In his new book A Mindful Morning, author David Dillard-Wright, Ph.D., professor at the University of South Carolina, Aiden, recommends starting the day doing everything we ordinarily do at 2/3 the pace. Drive more slowly, walk more slowly and talk more slowly.
He urges us to notice our reactions to the process, too, including fears that arise from not getting things done. Do other people notice any difference? Are they reacting positively or negatively? Does this change your powers of observation? Your attitude? Your feeling of connection to others?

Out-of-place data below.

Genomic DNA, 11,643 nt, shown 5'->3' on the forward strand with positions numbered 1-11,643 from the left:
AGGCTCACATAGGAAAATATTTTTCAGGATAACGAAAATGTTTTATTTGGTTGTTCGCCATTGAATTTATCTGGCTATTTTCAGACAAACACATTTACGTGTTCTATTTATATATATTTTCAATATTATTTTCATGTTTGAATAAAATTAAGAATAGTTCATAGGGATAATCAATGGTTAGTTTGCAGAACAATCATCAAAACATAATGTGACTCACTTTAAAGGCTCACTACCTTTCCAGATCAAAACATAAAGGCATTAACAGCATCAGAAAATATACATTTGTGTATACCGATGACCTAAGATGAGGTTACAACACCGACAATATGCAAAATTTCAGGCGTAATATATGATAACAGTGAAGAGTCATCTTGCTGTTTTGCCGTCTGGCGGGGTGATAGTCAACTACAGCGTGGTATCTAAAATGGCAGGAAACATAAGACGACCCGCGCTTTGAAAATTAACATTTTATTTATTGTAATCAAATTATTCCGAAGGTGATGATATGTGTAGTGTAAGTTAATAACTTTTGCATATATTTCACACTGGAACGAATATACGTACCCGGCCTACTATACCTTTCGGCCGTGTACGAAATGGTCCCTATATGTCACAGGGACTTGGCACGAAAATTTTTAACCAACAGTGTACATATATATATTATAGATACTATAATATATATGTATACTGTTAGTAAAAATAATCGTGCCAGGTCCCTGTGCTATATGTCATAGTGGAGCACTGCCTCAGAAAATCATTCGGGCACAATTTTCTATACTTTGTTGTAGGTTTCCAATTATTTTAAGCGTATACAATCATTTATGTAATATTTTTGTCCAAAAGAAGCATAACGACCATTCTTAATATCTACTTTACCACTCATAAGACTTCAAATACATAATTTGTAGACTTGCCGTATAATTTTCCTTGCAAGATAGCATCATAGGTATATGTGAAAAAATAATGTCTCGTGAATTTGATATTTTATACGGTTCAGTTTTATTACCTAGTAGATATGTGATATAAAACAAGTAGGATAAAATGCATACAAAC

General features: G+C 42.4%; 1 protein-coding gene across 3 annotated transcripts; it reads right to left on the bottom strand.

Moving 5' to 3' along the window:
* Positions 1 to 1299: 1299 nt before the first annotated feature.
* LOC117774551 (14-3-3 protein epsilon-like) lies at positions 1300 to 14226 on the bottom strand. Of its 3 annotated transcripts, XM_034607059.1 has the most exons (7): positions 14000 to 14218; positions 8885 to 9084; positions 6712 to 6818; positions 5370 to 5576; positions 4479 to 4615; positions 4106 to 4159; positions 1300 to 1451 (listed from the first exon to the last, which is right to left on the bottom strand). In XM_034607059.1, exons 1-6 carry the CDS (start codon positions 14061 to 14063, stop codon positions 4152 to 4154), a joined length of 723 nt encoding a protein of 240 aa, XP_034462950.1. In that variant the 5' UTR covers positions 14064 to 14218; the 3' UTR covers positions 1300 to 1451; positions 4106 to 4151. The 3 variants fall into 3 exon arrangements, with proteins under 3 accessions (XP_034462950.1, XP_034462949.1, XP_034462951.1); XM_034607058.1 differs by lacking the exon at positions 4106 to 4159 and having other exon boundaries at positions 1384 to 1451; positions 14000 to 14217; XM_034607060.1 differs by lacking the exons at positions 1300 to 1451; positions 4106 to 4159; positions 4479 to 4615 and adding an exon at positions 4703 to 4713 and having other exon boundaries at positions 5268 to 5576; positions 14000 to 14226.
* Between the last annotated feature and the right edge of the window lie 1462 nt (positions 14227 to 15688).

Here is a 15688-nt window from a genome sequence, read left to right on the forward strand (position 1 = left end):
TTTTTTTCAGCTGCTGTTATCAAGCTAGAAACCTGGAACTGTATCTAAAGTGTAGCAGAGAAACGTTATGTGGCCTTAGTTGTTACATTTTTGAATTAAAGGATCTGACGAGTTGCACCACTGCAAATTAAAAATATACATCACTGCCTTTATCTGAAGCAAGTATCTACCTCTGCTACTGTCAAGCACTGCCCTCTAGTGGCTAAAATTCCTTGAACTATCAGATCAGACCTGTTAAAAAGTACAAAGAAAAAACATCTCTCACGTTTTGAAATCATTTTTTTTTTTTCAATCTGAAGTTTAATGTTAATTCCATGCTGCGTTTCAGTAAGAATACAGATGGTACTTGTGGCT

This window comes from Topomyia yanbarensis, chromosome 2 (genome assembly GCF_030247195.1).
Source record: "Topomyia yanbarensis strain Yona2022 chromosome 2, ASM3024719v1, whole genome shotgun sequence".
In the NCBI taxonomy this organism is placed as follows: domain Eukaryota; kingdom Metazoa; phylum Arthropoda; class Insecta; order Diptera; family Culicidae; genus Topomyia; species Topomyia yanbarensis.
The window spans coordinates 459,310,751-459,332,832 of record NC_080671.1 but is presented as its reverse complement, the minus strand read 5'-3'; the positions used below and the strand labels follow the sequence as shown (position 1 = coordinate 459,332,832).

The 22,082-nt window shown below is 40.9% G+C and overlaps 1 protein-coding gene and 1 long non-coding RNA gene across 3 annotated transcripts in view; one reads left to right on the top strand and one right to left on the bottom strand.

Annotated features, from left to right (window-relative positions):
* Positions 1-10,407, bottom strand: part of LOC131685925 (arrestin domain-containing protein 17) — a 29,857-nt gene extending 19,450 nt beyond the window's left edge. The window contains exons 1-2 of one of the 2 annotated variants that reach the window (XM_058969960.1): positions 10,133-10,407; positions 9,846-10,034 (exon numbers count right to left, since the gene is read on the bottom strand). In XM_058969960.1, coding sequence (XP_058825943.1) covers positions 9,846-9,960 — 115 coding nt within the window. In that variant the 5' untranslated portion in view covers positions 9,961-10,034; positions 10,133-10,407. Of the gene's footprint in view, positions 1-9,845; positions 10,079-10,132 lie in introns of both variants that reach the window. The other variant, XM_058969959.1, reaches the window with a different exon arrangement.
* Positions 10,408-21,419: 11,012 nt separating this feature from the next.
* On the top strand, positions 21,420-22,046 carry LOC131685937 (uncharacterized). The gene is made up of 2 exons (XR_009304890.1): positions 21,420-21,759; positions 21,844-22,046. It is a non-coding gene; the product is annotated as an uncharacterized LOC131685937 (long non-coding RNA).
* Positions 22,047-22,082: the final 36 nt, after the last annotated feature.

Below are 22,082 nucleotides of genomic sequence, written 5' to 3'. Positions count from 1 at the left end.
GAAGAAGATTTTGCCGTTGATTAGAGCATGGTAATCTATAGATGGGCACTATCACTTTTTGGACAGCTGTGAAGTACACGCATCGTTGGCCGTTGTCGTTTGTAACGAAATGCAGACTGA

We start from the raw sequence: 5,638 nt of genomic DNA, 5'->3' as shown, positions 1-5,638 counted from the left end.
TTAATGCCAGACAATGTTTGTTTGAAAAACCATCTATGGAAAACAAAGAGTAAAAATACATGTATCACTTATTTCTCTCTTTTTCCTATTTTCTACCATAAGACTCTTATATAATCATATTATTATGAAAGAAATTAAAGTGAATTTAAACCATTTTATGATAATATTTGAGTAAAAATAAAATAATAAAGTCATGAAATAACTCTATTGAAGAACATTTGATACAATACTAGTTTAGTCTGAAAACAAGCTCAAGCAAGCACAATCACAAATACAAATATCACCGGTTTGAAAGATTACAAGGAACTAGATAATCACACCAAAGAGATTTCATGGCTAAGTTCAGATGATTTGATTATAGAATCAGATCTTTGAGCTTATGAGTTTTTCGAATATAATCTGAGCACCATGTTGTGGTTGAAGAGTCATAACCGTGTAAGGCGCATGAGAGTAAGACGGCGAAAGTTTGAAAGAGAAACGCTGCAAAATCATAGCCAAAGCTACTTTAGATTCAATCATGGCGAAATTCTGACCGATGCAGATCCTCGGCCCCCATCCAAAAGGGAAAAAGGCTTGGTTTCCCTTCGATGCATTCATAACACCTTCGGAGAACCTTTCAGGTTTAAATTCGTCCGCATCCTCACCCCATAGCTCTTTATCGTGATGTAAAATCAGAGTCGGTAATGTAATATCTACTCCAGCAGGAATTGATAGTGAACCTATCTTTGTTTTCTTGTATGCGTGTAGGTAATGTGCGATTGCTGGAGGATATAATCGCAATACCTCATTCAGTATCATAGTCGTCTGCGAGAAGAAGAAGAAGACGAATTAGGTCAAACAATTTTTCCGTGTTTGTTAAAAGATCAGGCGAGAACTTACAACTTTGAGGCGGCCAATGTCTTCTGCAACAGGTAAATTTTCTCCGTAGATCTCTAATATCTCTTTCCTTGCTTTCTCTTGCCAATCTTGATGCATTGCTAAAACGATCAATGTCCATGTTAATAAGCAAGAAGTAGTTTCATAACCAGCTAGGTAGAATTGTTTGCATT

I remember how intense I was in my career, always pushing hard to meet deadlines (I was a journalist after all!) and feeling stressed much of the time. One time in particular, I recall rushing into my editor's office to discuss something with him. He noticed how stressed and rushed I was and quietly urged me to sit on his couch and take some deep breaths. Whew! I did so ... and we had a calm conversation about the tasks facing us. It was a reminder to me that more can be gained sometimes from simply slowing down. The work still got done, and those deep breaths and that quiet conversation calmed me down.